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13 messages
04/07/2012 at 10:19

About two years ago I planted a Rhus Typhina which has now grown to about 6ft tall.  However, it has two main stems which fork at about 9" from the ground.  One stem is perfectly straight and the other is at a 45 deg angle.  Unfortunately, a couple of days ago, I found the straight stem laying on the ground as it had split from the angled stem for no apparent reason.  It has not sheared off completely so I've strapped it back into position but it's obviously dying.  I've a feeling I'm going to have to take this stem off but can I take cuttings from it and if so how. 

Once I've taken this off, I'm going to be left with a tree which is leaning at a 45 degree angle.  Would it be adviseable to dig it up and put it back in the ground so it will stand straight.

Please can anybody help?

Regards,

Websken

04/07/2012 at 11:54

The roots of these plants are very shallow, and can cover quite a large area. If you try to dig up the plant then it's likely that you'll cut a lot of these roots. Personally I wouldn't replant.

Rhus can take hard prunning. Some people reduce the height every year, usually in the Spring. Cutting back is said to make the leaves larger (I'm not sure if it does). But it does keep the plants compact, and makes the foliage a lot denser, and prevents them from becoming leggy. I prune most of mine back every year, to about 6'.

Or you may prefer not to prune, and to have a larger and more open tree.

They do have a tendency to topple over or for limbs to break. If that was my plant, I'd secure the existing branch, how it is, with a stake, to make sure it remains safe. Then come next Spring, I'd cut that back, a bit. New shoots will also come up from dormant buds on the main stem, and they can form the main tree in time.

When these trees are damaged, they sometimes throw up suckers (little plants) over the entire area covered by the roots. You may get some free ones, which you can detach and transplant, or just mow over them. Suckering often happens when a large tree falls over (and they do).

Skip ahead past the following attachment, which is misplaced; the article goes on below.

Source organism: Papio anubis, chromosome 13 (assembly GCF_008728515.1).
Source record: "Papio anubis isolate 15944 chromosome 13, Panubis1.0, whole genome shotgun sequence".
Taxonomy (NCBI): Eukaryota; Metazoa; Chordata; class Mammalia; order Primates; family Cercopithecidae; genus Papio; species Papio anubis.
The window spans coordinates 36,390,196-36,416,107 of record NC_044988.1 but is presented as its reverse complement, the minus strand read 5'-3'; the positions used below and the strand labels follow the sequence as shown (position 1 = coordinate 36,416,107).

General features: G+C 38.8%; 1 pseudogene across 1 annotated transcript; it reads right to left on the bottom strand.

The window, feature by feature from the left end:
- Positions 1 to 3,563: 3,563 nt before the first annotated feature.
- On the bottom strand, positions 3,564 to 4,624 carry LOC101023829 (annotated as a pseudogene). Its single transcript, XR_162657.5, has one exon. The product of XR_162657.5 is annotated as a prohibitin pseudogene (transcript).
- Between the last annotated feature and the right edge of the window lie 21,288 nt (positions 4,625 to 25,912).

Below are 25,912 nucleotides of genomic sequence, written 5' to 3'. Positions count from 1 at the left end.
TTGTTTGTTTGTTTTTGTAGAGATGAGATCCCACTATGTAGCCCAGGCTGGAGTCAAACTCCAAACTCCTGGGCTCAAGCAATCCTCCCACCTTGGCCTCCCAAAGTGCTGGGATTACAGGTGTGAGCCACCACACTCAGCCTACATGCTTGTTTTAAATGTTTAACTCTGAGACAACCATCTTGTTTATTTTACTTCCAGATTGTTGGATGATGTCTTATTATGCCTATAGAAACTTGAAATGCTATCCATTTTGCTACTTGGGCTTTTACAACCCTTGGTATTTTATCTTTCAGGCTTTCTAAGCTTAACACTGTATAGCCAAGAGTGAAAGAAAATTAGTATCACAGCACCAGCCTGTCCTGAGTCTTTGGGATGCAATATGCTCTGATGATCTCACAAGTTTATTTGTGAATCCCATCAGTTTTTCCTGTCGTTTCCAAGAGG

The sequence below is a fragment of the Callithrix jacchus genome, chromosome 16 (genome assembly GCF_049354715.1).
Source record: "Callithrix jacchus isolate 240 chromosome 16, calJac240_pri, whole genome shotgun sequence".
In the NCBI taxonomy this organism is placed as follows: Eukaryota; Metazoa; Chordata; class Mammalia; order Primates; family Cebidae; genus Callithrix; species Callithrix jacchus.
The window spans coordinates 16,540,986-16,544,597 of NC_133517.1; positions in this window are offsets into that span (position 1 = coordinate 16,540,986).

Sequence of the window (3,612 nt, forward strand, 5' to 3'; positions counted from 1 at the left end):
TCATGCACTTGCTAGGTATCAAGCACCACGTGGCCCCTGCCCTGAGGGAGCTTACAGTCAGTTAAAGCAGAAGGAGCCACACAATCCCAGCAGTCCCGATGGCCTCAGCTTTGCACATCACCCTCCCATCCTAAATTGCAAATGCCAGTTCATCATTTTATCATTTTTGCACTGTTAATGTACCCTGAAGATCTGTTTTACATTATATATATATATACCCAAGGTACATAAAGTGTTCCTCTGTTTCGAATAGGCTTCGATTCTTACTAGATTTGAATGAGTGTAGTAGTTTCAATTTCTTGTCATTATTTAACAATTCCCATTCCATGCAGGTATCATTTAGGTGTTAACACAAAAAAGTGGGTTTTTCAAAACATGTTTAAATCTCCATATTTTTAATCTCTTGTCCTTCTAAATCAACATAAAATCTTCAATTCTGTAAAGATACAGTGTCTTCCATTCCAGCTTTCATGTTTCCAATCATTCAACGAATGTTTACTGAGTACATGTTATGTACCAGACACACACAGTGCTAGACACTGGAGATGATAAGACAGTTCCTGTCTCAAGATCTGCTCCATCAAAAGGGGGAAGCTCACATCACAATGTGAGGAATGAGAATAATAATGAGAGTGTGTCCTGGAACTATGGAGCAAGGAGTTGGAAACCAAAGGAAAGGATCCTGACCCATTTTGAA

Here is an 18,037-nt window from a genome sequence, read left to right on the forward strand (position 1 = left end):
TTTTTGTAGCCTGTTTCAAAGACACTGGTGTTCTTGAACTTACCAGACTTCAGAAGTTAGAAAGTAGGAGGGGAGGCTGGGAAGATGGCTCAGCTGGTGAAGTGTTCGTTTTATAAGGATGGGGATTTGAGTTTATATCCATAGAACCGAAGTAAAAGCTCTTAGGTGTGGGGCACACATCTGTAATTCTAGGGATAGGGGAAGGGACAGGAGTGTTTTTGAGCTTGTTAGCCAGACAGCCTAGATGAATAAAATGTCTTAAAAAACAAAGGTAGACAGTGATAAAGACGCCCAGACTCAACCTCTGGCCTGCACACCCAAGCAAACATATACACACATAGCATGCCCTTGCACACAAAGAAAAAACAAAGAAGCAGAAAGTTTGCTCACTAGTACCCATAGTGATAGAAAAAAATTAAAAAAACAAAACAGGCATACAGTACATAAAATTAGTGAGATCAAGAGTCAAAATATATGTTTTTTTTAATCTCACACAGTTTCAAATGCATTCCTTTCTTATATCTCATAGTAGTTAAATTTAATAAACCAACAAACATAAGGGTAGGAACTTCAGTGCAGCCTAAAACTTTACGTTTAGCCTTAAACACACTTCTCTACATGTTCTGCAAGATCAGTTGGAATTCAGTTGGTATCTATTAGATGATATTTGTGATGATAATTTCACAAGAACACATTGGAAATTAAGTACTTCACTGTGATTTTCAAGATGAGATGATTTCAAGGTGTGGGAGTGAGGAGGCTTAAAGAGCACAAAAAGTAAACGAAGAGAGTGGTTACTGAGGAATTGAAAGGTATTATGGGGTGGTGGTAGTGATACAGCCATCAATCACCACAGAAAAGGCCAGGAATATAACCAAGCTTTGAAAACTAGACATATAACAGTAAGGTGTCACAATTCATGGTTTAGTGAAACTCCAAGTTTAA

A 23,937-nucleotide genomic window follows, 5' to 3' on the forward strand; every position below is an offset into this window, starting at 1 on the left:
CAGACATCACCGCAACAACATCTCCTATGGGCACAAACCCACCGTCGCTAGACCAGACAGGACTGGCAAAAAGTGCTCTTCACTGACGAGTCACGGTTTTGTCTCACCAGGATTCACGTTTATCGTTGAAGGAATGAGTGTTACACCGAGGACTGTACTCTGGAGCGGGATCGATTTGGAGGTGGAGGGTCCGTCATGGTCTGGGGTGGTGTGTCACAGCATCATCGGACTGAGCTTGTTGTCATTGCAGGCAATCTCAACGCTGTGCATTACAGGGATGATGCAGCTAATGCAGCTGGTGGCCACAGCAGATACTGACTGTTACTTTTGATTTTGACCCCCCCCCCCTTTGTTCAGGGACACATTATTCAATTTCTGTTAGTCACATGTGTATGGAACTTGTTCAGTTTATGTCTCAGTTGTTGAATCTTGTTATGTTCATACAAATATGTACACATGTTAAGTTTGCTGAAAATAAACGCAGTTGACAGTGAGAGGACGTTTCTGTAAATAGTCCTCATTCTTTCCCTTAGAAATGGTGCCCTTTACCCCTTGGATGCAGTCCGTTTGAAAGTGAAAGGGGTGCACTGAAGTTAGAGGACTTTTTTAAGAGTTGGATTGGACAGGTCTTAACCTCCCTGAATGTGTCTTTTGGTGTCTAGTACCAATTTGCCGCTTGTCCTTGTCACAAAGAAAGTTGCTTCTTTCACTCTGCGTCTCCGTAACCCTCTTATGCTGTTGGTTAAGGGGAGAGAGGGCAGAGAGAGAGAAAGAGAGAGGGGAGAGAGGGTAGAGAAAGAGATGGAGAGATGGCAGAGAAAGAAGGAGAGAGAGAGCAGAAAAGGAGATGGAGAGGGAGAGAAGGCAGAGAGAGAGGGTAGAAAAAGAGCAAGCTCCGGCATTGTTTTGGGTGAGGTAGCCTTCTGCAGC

19/07/2012 at 07:04

Apologies for the late reply but I just wanted to say many thanks for the information.  I have now severed the broken branch and supported the remaining one.  I am looking forward to watching it's progress and appreciate your advice on pruning.

Thanks again,

Websken.

10/02/2013 at 09:45

my Rhus is over 30years old, and approx 15ft high, the main trunk has a split of about 14ins with a thick resinous goo exuding from it. There a sucker growing next to the trunk which i have kept as a replacement. The problem is it next to a garden wall, in a very small area, and is always putting out suckers. The foliage seems to get thiner each year, and the flower small and pale. The birds love this tree as the branches are wide. Being next to the road i am fearful that it will topple, and land on my car. Help what can i do.

G Evans N. Wales

10/02/2013 at 09:58

Large sumac trees are very unstable, even those in good health. The roots are very shallow and they can easily topple over in high winds.

If you have a large tree that looks dangerous, then I'd cut the top off in a controlled manner.

If a large sumac tree is cut down then you will inevitably get a lot of suckers coming up over the entire area covered by its roots. You should be able to control these, and leave one or two to make new replacement trees.

Sumacs normally respond well to hard pruning. Prunning should create bigger leaves. You can keep a sumac tree trimmed to 6 feet or so, and that normally creates a nice full head of big leaves.

09/03/2013 at 22:01

I have this tree I bought last year and planted, it had beautuful red branches and leaves, then at the end of last year all the branches fell off and now I have only a stick - what has happened?! Can anyone help?!

Thanks

Katie

09/03/2013 at 22:10
This plant can take over your garden. Roots can go quite deep and pop up anywhere. It can be a real thug
Pruning encourages this suckering. Sorry to offend those who love this tree...and its foliage is lovely.....but it's not something I would have in my garden.
19/08/2013 at 16:21

I inherited this plant when I moved in to my flat.  Originally I had two fairly large trees, both of which have long since gone but the suckers are horrendous.  They are pushing my patio up.  I think I may have to lift the paving stones and dig out the root which is a huge job so if anyone has a better idea please tell me.  

It definitely appears to be true that pruning encourages suckers. 

19/08/2013 at 17:58

Rhus tymphina, sumac, stag's horn - they're all the same tree  - yes?

26/09/2013 at 22:44

I have tried killing the suckers (I no longer have the original tree - my garden is tiny and it was enormous) using root killer.  The b******s keep growing. They are also in my neighbours garden but he mows short and regularly. Is there any  way to kill this plant?

15/11/2013 at 14:59

I have the same problem as Sarah Marshall i bought my tree in sept and now all i have is a stick. All the branches have fallen off. Is this usual?

 

15/11/2013 at 15:36

Rhus typhinia have large compound leaves comprised of many leaflets either side of a central stem.  The whole leaf will drop in the autumn - there will be loads more in the spring.

17/11/2013 at 10:47

 i agree with verden,

  My garden had one that was damaged in the wind' shortly after many little ones all over top of the lawn. be wise get a rowan instead.

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